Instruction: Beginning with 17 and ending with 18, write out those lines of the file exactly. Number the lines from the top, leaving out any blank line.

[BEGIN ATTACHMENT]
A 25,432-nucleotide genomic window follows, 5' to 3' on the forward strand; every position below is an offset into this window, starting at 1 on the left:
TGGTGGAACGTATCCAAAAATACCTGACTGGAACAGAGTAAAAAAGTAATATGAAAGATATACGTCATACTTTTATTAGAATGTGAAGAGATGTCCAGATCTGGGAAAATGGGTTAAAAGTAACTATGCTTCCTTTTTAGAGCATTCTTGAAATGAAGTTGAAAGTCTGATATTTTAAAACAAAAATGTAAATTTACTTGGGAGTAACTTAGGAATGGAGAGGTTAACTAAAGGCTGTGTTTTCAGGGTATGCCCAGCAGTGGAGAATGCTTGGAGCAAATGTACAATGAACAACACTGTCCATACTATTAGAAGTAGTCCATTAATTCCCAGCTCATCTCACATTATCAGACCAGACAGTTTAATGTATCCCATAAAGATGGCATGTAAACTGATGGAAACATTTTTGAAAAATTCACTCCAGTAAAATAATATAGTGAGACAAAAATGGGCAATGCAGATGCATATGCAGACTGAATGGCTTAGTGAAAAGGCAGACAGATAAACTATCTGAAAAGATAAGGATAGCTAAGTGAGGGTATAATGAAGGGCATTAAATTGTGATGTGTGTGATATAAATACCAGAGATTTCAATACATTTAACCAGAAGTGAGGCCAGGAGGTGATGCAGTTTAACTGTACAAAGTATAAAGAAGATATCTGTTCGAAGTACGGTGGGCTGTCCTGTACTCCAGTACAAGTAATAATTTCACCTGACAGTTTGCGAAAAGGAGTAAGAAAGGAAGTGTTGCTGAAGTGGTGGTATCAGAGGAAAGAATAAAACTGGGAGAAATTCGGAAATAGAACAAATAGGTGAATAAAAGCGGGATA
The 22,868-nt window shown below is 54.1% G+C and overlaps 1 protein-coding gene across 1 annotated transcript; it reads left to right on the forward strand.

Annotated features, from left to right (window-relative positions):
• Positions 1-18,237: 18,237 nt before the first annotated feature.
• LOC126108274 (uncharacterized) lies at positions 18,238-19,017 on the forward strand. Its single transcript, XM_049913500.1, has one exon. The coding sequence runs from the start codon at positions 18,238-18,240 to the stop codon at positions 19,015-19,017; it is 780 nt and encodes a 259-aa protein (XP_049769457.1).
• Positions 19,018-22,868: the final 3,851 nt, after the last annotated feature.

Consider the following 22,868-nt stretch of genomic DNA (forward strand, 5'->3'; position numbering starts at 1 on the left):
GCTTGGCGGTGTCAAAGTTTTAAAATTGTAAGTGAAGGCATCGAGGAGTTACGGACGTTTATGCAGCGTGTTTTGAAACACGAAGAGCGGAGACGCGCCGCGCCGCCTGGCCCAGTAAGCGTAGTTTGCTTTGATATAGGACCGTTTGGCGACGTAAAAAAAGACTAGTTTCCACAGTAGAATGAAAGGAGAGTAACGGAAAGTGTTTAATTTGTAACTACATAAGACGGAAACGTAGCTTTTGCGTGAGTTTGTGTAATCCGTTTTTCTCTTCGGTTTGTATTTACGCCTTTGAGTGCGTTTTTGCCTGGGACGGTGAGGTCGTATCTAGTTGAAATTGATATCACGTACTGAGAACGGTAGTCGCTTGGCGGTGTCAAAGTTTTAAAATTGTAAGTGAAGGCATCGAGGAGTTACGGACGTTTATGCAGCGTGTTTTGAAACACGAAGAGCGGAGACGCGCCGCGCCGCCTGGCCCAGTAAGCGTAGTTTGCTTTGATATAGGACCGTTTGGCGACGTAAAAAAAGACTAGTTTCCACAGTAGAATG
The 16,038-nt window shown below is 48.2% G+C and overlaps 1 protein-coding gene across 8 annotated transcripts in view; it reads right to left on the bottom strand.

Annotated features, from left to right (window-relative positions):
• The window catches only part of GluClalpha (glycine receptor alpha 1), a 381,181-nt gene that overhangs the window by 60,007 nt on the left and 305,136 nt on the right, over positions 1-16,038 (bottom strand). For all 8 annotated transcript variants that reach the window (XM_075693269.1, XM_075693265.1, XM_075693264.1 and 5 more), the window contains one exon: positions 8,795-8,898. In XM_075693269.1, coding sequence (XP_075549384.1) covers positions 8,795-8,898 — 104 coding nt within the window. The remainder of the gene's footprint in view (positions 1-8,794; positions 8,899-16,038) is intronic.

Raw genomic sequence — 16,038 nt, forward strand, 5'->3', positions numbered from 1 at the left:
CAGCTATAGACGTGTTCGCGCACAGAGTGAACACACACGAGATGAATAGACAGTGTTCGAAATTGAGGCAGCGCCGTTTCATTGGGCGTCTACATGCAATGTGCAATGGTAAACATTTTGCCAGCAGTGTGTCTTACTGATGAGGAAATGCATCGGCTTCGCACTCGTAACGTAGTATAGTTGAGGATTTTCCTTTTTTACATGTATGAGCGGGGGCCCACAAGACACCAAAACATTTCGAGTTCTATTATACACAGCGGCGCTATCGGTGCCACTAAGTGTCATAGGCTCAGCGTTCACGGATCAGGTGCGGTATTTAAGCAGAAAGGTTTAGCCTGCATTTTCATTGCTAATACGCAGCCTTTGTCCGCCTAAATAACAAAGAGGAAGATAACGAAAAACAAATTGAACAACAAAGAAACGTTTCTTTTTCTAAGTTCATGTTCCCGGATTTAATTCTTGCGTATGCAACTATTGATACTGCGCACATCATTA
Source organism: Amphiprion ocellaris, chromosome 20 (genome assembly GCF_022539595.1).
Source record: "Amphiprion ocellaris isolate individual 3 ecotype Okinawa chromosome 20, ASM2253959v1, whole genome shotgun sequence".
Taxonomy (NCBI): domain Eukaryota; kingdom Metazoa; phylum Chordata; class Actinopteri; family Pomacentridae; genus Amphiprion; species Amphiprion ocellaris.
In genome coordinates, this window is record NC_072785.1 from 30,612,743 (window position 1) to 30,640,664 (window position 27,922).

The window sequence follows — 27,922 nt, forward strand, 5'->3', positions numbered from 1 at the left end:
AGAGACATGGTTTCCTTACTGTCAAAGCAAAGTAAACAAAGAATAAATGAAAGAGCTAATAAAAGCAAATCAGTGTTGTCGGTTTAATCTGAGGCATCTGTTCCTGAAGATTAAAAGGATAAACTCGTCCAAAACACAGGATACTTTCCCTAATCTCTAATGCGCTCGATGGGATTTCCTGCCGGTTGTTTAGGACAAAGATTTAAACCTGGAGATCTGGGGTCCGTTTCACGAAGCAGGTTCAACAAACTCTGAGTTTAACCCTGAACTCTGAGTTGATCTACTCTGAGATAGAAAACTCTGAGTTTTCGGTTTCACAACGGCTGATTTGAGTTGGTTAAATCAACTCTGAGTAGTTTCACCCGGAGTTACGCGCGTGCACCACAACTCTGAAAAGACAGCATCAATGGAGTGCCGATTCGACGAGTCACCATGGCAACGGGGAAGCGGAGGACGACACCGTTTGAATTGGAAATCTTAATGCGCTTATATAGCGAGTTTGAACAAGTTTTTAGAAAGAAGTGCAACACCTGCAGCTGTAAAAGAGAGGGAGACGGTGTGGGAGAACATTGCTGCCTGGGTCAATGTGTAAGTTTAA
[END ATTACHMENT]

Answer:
Taxonomy (NCBI): domain Eukaryota; kingdom Metazoa; phylum Chordata; class Actinopteri; family Pomacentridae; genus Amphiprion; species Amphiprion ocellaris.
In genome coordinates, this window is record NC_072785.1 from 30,612,743 (window position 1) to 30,640,664 (window position 27,922).